May 12, 2013 - By Randy Tucker, Staff WriterThe bird was a long way from home, having attached itself to a small herd of cattle just north of Riverton.
The cattle egret, Bubulcus ibis, originated in southern Spain and Portugal and crossed the Strait of Gibraltar to Morocco and Libya. The species is native to subtropical and temperate climates and over the years has migrated south of the Sahara and, amazingly, flown across the Atlantic Ocean to Brazil.
The bird is commonly known by many names, including elephant bird, rhinoceros egret, cow heron and cow crane. The names are indicative of its behavior as a follower of large, grazing animals.
The cattle egret enjoys a symbiotic relationship with large mammals. The bird eats the insects that are stirred up and drawn to the large grazing herds, ridding the mammals of pests.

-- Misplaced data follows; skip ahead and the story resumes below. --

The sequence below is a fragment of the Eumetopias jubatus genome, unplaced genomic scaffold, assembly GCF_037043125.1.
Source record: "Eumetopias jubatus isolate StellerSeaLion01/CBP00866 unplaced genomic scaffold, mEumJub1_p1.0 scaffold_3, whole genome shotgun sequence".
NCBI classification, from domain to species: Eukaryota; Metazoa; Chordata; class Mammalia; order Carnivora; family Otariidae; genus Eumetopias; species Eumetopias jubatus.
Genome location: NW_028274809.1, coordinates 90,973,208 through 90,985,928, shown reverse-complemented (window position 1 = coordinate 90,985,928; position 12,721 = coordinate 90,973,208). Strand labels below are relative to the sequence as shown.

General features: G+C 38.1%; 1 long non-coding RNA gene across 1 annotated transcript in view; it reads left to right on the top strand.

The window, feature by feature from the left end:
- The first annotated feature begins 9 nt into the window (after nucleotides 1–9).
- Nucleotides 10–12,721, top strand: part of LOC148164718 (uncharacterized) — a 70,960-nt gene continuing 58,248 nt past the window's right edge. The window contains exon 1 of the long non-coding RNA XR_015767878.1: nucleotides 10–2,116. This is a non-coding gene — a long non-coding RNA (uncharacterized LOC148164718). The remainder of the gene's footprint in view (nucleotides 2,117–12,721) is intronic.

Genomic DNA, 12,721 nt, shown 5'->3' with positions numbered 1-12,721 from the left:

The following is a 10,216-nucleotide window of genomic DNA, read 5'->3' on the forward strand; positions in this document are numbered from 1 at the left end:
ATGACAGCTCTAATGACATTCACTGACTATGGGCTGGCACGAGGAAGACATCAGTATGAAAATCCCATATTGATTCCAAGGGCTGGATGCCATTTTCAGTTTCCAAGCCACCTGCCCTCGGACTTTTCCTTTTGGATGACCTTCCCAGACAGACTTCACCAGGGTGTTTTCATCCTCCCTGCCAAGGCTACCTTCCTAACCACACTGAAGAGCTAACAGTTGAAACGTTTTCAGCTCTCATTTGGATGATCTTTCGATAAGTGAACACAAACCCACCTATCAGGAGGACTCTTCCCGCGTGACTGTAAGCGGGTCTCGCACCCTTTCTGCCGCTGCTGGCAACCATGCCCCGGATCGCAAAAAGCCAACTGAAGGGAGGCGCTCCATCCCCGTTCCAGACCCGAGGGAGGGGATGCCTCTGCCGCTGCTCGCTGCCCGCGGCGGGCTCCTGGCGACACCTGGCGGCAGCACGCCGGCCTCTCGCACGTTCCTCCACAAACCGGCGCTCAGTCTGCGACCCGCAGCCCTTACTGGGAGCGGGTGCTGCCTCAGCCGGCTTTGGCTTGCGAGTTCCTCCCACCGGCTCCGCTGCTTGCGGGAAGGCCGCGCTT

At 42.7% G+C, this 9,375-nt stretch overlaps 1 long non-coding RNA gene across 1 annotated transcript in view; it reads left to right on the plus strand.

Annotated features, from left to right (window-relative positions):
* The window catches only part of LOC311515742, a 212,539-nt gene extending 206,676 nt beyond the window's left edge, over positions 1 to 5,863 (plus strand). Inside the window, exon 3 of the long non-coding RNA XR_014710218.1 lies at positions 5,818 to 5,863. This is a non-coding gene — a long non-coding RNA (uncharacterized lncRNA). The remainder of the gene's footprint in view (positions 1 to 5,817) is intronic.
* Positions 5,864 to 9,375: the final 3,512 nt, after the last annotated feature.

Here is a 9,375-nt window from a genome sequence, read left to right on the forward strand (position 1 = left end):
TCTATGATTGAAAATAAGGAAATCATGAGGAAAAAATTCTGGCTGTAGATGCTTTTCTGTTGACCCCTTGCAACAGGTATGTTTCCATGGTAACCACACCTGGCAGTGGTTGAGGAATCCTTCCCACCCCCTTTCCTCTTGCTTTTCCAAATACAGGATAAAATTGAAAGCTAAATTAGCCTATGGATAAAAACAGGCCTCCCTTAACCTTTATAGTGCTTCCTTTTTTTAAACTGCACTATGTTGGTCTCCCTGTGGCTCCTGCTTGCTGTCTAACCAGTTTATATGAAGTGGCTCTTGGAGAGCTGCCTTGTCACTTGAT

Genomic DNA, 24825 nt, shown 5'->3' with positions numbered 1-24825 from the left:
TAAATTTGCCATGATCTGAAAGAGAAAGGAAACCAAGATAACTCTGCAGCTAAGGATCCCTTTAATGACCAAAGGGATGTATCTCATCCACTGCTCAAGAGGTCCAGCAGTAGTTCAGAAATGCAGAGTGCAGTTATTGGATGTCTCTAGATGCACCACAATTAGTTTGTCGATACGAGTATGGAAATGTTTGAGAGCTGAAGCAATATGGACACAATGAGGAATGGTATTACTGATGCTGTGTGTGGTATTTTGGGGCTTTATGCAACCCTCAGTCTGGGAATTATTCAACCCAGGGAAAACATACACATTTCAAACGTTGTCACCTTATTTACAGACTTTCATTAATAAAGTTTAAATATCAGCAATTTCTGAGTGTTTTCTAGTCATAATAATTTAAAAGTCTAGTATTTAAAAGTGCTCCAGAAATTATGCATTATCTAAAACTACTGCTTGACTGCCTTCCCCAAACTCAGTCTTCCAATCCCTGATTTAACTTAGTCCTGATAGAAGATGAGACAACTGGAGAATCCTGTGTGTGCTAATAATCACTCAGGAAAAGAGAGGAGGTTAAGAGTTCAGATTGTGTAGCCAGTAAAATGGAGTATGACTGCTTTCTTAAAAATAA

The egret is so popular that it has been imported to many areas, including Australia and Hawaii.
The preferred climate of the cattle egret is changing, and one has now made it to Fremont County.
Cows and calves allow the bird to peck insects directly off their head and nose and around their eyes.
Cattlemen in many parts of the world actively seek these insect-devouring egrets, because they reduce the swarms of disease-carrying pests and can improve the overall health of a herd.
The first cattle egret in the continental United States was reported in Florida in 1941 but many thought it was just an escaped domesticated bird. As sightings increased and flocks grew in size, the egret migrated north and west and is now a common sight from Texas to southern Illinois and Indiana.
Until a few weeks ago, none had been officially reported in Wyoming, but the migration continues and now a new cow bird lives in the Cowboy State.
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